If you want to improve employee motivation, self-esteem, and retention, consider this
Neuroscientists, kindergarten teachers, and all the world’s religions agree that giving – and receiving – appreciation helps us be better and feel better. In the workplace, appreciation is a relatively inexpensive and self-sustaining performance and positivity boost. This is true across all of the industries Energage has surveyed. And to put this in perspective, we’ve surveyed more than 60,000 organizations over the past 14 years.
Why appreciation is important to your employees … and your culture
A Harvard Business Review study asked executives at a number of different companies: “What is it that would make employees feel connected and engaged in an organization?” Their research revealed that when an employee feels appreciated, competent, and connected, they are better able to innovate, iterate, and curate. In our four-part webinar series, 15 Minutes to Employee Engagement (Even Now), we will explore appreciation, competency, and connection as well as the transition back to work.
Who — and what — you celebrate tells your employees a lot about the kind of culture you have and the kind of culture you want. When frequent and genuine appreciation is modeled every day from the top down, you’ll create a culture that people want to be a part of and contribute to in every way.
Data shows recent appreciation scores have slipped
None of us expected this pandemic, of course. It has forced businesses and organizations of all kinds to think and pivot quickly. It has spurred us to innovate, iterate, and create. And that includes imagining new ways to show appreciation.
While the human need for appreciation hasn’t changed since the start of the pandemic, the survey data we’ve collected shows appreciation scores are slipping. But it’s not too late. Let’s take a closer look at some best practices that will help you to improve appreciation as well as seven employee appreciation ideas you can share with managers and leaders starting today.
These best practices strengthen appreciation, especially now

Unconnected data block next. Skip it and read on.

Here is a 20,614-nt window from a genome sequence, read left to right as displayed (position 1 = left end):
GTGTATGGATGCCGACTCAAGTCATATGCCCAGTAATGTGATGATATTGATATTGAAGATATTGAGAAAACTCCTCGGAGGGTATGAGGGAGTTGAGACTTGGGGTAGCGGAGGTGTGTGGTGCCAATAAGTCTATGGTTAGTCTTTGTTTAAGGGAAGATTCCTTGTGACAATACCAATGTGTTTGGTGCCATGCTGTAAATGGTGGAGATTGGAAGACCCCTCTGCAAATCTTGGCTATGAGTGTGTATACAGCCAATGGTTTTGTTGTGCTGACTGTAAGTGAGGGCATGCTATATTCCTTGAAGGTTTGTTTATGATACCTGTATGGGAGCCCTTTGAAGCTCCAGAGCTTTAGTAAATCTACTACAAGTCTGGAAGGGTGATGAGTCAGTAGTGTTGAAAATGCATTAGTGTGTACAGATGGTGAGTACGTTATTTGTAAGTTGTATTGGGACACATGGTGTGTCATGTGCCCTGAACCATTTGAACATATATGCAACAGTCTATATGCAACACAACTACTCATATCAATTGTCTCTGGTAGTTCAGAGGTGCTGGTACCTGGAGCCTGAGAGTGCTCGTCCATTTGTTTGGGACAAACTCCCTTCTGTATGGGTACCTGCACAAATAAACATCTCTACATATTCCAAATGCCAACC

Showing appreciation is a habit. It’s important to note that not showing appreciation is a habit too. Problem is, there isn’t a test you take that rates whether you’re good or bad at appreciation.
The ability to show true appreciation is a lot like developing a muscle. The more you practice and exercise, the stronger you’ll become. Here are four, simple best practices for your appreciation “workout:”
Be seen. Use your webcam during remote meetings to show you’re present and interested in what’s happening. Lean into the camera and use your tone of voice to let people know you appreciate them.
Be kind. Try to meet people “where they are.” Ask about the human being first before jumping straight into getting them to do the task you want them to do.
Be a leader. Upgrade from the Golden Rule to the Platinum Rule. In other words, treat people the way they would want to be treated. If you don’t know how someone would like to be appreciated, ask them.
Be positive. Reinforce what people do well. Start from a strength perspective to help amplify what people do best.
Employee appreciation ideas to share with managers and leaders
There are lots of ways to express appreciation, beyond the best practices. You don’t need to practice all of them – because that won’t necessarily make you great at it. Instead, try a few. You may find some ideas aren’t for you. I encourage you to try those at your “water’s edge.” Dip your toes in and see how it works.
- Individuals and teams first. Place a heavy focus on individual achievements and people supporting each other. If you’ve had to furlough employees, make sure you stay connected with them as individuals.
- Honoring those lost. Appreciate those individuals who’ve passed, as well as employees who may have lost a loved one during the pandemic.
- The power of story. Tell success stories you’ve collected throughout your organization. Find people who have been living your company values, especially now. What is it they are doing to survive this pandemic?
- Learn for the future. If history is right, a crisis will happen again at some point. Find out what has worked – and what hasn’t worked now so you can learn for the future.
- Create channels for good. Find an outlet – such as a Slack channel or other – that makes it easy for employees to express gratitude.
- Give money for a purpose. Money isn’t our first recommendation for recognizing others. But giving money for a purpose such as exercise equipment or workspace improvements can work in this environment.
- Create a buddy system. Assign “buddies” to check-in with each other – both now and when your staff returns to work. This can be done 1:1, or managers can buddy-up with 4-6 employees outside of their team.
Appreciation pitfalls to watch out for
Not knowing your audience. If someone is going to be embarrassed by getting “called out,” find another way to connect and appreciate them. Consider a handwritten note. The key is to understand that appreciation isn’t “one size fits all.”
Tone and timing. Perhaps you’ve heard, “Gosh, that sounds like too happy of a thing to do in this stressful time.” The truth is, appreciation is more important than ever. Just make sure it’s authentic and consistent.
Culture Fit. Don’t take the cookie-cutter approach. How one company appreciates its employees won’t necessarily work at another. Learn what resonates and is meaningful within your culture.
Manager burnout. As a leader, check-in with managers during 1:1s to make sure they’re not feeling overburdened with the responsibility of appreciating their employees and teams. If so, take on some of that load and share some appreciation yourself.